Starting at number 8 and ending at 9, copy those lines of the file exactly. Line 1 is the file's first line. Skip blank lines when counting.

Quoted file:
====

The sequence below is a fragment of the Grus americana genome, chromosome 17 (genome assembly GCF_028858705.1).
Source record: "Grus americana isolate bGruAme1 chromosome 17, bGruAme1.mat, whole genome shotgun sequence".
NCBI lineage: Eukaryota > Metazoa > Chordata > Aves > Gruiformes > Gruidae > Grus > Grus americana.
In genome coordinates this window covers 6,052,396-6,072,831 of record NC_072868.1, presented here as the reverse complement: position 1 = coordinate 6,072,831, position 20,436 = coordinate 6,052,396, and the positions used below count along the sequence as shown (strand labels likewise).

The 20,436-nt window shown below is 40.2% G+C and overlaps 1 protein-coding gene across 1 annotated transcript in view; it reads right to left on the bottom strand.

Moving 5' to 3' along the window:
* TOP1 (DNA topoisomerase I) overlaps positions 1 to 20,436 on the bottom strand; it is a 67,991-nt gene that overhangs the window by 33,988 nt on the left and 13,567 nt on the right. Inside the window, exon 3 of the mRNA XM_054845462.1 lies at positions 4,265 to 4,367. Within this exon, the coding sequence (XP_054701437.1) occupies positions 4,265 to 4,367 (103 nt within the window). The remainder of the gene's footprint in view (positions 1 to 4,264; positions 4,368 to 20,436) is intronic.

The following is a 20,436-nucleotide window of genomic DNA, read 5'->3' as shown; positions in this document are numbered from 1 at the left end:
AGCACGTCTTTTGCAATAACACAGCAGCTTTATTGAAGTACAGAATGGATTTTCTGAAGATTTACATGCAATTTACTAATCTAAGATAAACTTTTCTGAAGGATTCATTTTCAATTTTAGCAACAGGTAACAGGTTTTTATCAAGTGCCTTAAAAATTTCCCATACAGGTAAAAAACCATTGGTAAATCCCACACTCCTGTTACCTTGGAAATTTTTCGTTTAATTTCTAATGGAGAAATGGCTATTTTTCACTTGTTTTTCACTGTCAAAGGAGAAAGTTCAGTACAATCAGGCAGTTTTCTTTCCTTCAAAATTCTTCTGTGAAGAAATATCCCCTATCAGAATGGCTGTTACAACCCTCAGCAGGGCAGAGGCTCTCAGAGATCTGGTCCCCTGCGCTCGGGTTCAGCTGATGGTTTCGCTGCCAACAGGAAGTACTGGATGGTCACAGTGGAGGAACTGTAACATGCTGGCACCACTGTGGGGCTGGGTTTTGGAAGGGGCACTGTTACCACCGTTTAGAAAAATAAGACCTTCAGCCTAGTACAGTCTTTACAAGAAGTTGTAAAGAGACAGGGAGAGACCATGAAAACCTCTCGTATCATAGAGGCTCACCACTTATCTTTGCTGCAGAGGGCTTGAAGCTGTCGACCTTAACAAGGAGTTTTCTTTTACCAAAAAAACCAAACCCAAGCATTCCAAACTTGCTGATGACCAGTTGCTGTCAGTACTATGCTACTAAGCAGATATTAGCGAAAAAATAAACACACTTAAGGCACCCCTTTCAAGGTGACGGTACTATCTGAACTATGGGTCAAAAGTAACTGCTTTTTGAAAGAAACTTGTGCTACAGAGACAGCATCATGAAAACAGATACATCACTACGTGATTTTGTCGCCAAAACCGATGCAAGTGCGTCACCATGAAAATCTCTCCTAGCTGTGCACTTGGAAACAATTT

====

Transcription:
The following is a 20,436-nucleotide window of genomic DNA, read 5'->3' as shown; positions in this document are numbered from 1 at the left end:
AGCACGTCTTTTGCAATAACACAGCAGCTTTATTGAAGTACAGAATGGATTTTCTGAAGATTTACATGCAATTTACTAATCTAAGATAAACTTTTCTGAAGGATTCATTTTCAATTTTAGCAACAGGTAACAGGTTTTTATCAAGTGCCTTAAAAATTTCCCATACAGGTAAAAAACCATTGGTAAATCCCACACTCCTGTTACCTTGGAAATTTTTCGTTTAATTTCTAATGGAGAAATGGCTATTTTTCACTTGTTTTTCACTGTCAAAGGAGAAAGTTCAGTACAATCAGGCAGTTTTCTTTCCTTCAAAATTCTTCTGTGAAGAAATATCCCCTATCAGAATGGCTGTTACAACCCTCAGCAGGGCAGAGGCTCTCAGAGATCTGGTCCCCTGCGCTCGGGTTCAGCTGATGGTTTCGCTGCCAACAGGAAGTACTGGATGGTCACAGTGGAGGAACTGTAACATGCTGGCACCACTGTGGGGCTGGGTTTTGGAAGGGGCACTGTTACCACCGTTTAGAAAAATAAGACCTTCAGCCTAGTACAGTCTTTACAAGAAGTTGTAAAGAGACAGGGAGAGACCATGAAAACCTCTCGTATCATAGAGGCTCACCACTTATCTTTGCTGCAGAGGGCTTGAAGCTGTCGACCTTAACAAGGAGTTTTCTTTTACCAAAAAAACCAAACCCAAGCATTCCAAACTTGCTGATGACCAGTTGCTGTCAGTACTATGCTACTAAGCAGATATTAGCGAAAAAATAAACACACTTAAGGCACCCCTTTCAAGGTGACGGTACTATCTGAACTATGGGTCAAAAGTAACTGCTTTTTGAAAGAAACTTGTGCTACAGAGACAGCATCATGAAAACAGATACATCACTACGTGATTTTGTCGCCAAAACCGATGCAAGTGCGTCACCATGAAAATCTCTCCTAGCTGTGCACTTGGAAACAATTT